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Carbon & Greenhouse Gases

Carbon is one of the most important elements found on Earth. The carbon cycle supports all life by transferring carbon between living things and the environment. Plants take up carbon dioxide (CO2) and release oxygen (O2) during photosynthesis, which transfers carbon to their stems, roots, and leaves as they grow. When leaves fall and decompose or when plants die, the carbon that was stored in plants is released through respiration or combustion and transferred back to the atmosphere or to the soil.

Global concentrations of the most important long-lived greenhouse gases (GHG) in the atmosphere have increased measurably since the onset of the Industrial Revolution in 1750. Agriculture and forestry practices may either contribute to or remove GHGs from the atmosphere. Agriculture and forestry have contributed to GHGs in the atmosphere through cultivation and fertilization of soils, production of ruminant livestock, management of livestock manure, land use conversions, and fuel consumption.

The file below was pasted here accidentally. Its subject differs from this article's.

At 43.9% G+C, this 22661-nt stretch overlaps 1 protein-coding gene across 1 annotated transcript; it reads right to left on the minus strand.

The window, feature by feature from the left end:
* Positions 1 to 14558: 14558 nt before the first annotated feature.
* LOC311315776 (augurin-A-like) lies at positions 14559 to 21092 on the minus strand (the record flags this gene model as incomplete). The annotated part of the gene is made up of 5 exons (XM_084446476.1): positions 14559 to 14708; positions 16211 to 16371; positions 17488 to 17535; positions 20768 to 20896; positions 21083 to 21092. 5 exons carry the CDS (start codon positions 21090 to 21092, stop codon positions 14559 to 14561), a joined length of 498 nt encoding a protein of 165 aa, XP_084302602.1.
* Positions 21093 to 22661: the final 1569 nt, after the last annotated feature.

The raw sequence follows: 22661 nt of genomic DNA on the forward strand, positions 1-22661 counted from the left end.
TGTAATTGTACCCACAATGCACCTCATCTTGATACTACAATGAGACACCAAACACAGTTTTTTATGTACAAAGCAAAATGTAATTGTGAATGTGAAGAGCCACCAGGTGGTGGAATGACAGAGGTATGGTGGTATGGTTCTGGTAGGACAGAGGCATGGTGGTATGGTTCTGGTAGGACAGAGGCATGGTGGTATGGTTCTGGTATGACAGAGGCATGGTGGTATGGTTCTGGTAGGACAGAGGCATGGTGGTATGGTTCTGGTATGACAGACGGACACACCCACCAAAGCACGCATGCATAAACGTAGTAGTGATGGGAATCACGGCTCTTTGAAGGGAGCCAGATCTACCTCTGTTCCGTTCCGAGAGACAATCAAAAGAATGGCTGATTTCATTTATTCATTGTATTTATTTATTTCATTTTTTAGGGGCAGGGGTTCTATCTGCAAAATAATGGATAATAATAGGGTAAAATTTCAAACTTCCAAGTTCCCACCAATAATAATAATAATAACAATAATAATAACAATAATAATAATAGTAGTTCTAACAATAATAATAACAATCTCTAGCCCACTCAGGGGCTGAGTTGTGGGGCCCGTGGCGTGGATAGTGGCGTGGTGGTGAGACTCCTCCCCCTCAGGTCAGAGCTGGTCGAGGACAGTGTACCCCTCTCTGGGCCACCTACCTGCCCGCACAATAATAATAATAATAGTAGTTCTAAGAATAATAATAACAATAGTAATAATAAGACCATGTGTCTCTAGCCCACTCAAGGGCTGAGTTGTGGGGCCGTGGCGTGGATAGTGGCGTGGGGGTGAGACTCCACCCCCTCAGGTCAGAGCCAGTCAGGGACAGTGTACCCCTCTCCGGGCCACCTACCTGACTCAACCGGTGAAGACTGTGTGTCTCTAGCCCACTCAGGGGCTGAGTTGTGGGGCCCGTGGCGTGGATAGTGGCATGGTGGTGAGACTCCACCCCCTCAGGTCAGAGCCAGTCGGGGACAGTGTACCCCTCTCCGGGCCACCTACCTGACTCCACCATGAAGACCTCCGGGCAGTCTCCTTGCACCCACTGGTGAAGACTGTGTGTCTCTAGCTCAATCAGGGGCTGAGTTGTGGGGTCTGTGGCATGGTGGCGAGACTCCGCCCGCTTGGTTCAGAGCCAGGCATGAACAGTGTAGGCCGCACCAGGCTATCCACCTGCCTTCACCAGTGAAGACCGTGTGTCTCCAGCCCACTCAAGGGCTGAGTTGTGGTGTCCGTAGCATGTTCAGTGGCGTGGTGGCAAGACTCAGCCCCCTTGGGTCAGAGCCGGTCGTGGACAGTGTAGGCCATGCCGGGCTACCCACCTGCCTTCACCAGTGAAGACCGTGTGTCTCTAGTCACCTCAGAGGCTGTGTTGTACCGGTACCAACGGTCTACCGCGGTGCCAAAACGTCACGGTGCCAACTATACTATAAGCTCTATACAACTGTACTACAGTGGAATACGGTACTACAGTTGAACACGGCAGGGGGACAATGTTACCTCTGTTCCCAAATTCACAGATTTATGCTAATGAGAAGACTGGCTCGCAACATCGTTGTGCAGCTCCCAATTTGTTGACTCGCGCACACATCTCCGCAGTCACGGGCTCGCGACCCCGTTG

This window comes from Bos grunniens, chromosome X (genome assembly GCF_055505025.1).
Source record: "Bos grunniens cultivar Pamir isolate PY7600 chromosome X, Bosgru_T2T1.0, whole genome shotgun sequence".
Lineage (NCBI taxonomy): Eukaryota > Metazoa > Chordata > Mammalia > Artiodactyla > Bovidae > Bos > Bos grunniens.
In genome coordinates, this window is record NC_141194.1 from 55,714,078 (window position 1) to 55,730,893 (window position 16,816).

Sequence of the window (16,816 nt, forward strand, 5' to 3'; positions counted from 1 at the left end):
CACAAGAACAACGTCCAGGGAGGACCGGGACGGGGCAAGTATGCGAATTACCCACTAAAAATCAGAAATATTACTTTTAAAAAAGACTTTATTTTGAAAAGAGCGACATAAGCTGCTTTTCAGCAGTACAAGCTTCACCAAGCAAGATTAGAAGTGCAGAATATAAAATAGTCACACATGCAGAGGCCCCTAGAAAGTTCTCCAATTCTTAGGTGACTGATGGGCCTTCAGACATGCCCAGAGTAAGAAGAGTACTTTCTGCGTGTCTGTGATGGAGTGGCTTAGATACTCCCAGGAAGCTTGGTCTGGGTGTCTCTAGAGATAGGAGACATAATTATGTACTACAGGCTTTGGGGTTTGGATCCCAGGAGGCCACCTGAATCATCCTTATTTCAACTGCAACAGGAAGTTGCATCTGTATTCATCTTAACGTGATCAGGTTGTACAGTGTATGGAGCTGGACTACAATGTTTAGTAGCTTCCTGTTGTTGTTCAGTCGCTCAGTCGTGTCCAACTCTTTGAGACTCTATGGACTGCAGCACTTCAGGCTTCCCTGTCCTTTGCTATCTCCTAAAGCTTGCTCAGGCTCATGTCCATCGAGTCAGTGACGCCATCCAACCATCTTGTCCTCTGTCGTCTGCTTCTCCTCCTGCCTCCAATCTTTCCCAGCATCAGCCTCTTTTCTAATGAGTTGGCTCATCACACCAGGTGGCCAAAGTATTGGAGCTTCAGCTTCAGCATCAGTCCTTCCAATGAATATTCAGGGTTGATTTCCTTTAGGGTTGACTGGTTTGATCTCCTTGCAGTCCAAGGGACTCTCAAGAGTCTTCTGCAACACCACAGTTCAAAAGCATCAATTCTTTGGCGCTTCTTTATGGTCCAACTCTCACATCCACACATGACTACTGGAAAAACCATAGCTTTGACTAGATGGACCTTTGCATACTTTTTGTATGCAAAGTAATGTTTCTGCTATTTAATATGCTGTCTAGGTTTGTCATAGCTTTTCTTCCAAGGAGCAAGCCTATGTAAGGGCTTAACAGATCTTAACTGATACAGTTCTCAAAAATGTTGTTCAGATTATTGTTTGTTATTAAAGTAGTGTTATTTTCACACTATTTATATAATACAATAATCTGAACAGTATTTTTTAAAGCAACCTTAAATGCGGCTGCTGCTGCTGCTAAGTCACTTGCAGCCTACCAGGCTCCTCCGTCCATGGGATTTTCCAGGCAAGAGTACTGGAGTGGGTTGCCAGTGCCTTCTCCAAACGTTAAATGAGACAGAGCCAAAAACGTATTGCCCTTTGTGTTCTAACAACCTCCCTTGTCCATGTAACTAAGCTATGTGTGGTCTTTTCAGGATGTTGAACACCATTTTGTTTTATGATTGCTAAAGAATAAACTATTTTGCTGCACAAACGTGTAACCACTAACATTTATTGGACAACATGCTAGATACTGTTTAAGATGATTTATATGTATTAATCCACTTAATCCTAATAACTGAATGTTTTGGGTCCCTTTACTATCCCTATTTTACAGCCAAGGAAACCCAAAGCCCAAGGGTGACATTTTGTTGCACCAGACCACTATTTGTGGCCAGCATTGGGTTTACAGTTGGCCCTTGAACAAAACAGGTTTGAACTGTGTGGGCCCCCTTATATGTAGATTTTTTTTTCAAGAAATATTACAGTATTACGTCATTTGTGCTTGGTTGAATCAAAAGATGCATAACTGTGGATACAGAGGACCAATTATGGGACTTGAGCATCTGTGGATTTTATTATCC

Climate change is already having an impact on ecosystems across the world, and many of these changes are expected to continue or accelerate in the future. Opportunities to mitigate atmospheric greenhouse gas emissions is driving interest in managing carbon within ecosystems, highlighting the important role forests and grasslands play in sequestering CO2 and providing a source of renewable energy. At the same time, changes in the Earth’s climate system are altering forests in dramatic ways, which can also have consequences for the emission of carbon and other greenhouse gases.

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